Skip to main content

Unfortunately we don't fully support your browser. If you have the option to, please upgrade to a newer version or use Mozilla Firefox, Microsoft Edge, Google Chrome, or Safari 14 or newer. If you are unable to, and need support, please send us your feedback.

Elsevier
Publish with us
Maxillary Artery
Cardiovascular System

Maxillary Artery

Arteria maxillaris

Read more

Quick Facts

Origin: External carotid artery.

Course: Passes between the neck of the mandible and sphenomandibular ligament, through the infratemporal fossa. Passes the inferior head of the lateral pterygoid muscle and enters the pterygopalatine fossa.

Branches: middle meningeal, inferior alveolar, deep auricular, anterior tympanic, deep temporal, masseteric, buccal, pterygoid, posterior superior alveolar, infraorbital, pharyngeal, descending palatine, and sphenopalatine arteries and the artery of the pterygoid canal.

Supplied Structures: Upper and lower jaws and teeth, muscles of mastication, ears, nose, meninges, and palate.

Complete Anatomy
The world's most advanced 3D anatomy platform
Try it for Free

Origin

The maxillary artery is one of the two terminal branches of the external carotid artery. The transverse facial artery forms the other terminal branch and is much smaller than the maxillary artery. Both arteries are initially embedded in the parotid gland behind the neck of the mandible.

Course

From the parotid gland, the maxillary artery passes anteriorly between the neck of the mandible and the sphenomandibular ligament to traverse the infratemporal fossa. It may pass either medial or lateral to the lower head of the lateral pterygoid muscle to enter the pterygopalatine fossa via the pterygomaxillary fissure. If the maxillary artery passes medial to the lateral pterygoid muscle, it must loop laterally between the upper and lower heads of the lateral pterygoid muscle to access the pterygomaxillary artery (Standring, 2016)

Branches

The maxillary artery may be divided into three parts according to its location. The first part, or bony portion, of the maxillary artery is located between the neck of the mandible and sphenomandibular ligament. This portion gives rise to two major branches, the middle meningeal and inferior alveolar arteries, as well as the smaller deep auricular, anterior tympanic, and accessory meningeal (when it arises from the maxillary artery) arteries. All of these branches enter bone.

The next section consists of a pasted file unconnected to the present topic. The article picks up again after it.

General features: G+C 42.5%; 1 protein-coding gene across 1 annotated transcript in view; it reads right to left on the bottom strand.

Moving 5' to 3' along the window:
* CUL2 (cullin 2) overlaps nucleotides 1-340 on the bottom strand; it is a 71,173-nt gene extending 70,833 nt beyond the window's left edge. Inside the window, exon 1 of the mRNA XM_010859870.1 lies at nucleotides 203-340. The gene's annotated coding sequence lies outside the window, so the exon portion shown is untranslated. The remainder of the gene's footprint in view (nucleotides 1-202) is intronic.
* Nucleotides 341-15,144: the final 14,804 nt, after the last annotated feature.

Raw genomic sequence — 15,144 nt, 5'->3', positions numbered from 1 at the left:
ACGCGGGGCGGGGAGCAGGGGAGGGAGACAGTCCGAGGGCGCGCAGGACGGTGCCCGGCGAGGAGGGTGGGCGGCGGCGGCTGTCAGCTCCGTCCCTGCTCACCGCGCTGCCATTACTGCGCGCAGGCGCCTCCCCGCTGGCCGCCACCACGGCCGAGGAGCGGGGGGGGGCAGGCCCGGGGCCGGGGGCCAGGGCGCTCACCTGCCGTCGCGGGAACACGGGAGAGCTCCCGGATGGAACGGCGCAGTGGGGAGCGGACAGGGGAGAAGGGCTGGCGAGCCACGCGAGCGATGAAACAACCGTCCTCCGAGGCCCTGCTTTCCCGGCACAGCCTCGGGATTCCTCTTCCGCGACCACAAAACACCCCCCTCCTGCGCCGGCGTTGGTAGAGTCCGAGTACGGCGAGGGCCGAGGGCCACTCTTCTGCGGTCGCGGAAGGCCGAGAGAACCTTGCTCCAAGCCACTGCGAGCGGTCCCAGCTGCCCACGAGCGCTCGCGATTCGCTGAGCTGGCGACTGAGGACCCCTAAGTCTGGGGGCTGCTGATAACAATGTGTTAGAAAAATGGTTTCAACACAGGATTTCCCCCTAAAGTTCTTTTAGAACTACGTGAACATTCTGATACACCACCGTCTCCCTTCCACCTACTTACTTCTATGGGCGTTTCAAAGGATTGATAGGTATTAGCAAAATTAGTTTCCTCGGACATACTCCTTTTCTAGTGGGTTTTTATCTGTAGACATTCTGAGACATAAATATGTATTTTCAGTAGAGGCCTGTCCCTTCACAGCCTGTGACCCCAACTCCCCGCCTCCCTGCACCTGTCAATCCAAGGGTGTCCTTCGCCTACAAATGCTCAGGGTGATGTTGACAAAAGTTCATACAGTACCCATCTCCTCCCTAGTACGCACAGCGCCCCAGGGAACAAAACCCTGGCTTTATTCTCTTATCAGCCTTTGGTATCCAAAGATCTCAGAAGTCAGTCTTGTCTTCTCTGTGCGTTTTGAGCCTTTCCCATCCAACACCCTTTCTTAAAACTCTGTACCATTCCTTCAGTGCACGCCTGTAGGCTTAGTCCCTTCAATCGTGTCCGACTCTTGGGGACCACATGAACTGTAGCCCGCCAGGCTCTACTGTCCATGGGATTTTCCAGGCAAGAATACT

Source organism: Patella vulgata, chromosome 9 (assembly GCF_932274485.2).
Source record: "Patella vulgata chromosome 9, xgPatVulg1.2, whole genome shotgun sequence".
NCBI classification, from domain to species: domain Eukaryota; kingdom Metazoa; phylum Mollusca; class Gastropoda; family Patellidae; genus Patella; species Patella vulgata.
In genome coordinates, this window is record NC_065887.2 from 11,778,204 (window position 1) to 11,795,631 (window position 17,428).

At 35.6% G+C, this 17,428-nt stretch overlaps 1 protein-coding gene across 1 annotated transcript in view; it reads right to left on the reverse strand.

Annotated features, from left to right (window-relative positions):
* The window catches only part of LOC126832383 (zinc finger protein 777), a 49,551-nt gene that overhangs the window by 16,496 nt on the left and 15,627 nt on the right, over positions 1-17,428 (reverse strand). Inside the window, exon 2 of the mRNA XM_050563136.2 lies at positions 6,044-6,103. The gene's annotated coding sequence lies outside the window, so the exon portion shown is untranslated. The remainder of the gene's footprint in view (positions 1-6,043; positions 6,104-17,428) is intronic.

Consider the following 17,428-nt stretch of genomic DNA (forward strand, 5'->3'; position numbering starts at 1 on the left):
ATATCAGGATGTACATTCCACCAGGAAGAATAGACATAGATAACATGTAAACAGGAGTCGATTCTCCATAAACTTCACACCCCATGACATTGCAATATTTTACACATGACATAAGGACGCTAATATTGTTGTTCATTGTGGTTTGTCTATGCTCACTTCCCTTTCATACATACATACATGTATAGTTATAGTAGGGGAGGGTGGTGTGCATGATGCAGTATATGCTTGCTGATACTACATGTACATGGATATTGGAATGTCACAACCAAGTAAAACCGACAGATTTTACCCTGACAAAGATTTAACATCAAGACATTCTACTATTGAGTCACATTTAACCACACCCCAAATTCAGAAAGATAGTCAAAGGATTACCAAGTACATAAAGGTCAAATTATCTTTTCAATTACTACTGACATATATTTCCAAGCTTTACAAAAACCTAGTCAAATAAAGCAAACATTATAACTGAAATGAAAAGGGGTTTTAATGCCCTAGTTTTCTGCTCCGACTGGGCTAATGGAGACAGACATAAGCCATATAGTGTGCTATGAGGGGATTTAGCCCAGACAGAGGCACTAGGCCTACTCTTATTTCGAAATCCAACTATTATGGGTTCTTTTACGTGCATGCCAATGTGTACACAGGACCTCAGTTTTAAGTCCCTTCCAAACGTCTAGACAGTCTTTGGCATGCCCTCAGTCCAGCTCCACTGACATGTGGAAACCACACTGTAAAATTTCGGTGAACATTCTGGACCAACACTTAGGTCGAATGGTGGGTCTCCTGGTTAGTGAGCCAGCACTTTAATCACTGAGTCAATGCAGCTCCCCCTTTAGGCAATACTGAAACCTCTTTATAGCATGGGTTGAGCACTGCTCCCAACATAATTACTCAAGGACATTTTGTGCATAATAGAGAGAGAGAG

The second part, or the muscular portion, of the maxillary artery is the part associated with the lateral pterygoid muscle. This portion gives rise to the deep temporal, masseteric, buccal, and pterygoid arteries. These branches supply muscles.

The third part, or pterygopalatine portion, of the maxillary artery lies within the pterygopalatine fossa. This portion gives rise to terminal branches of the maxillary artery and is named similarly to the branches of the maxillary nerve. They include the posterior superior alveolar, infraorbital, pharyngeal, descending palatine, and sphenopalatine arteries and the artery of the pterygoid canal.

Supplied Structures

The maxillary artery is widely distributed, thus supplies many structures, including the upper and lower jaw and teeth, muscles of mastication, ears, nose, meninges, and palate.

References

Standring, S. (2016) Gray's Anatomy: The Anatomical Basis of Clinical Practice. Gray's Anatomy Series 41 edn.: Elsevier Limited.

Learn more about this topic from other Elsevier products

Maxillary Artery

ScienceDirect image

The internal maxillary artery is the other terminal branch of the external carotid that supplies the deep structures of the face.

Explore on ScienceDirect(opens in new tab/window)

Complete Anatomy

The world's most advanced 3D anatomy platform

Complete Anatomy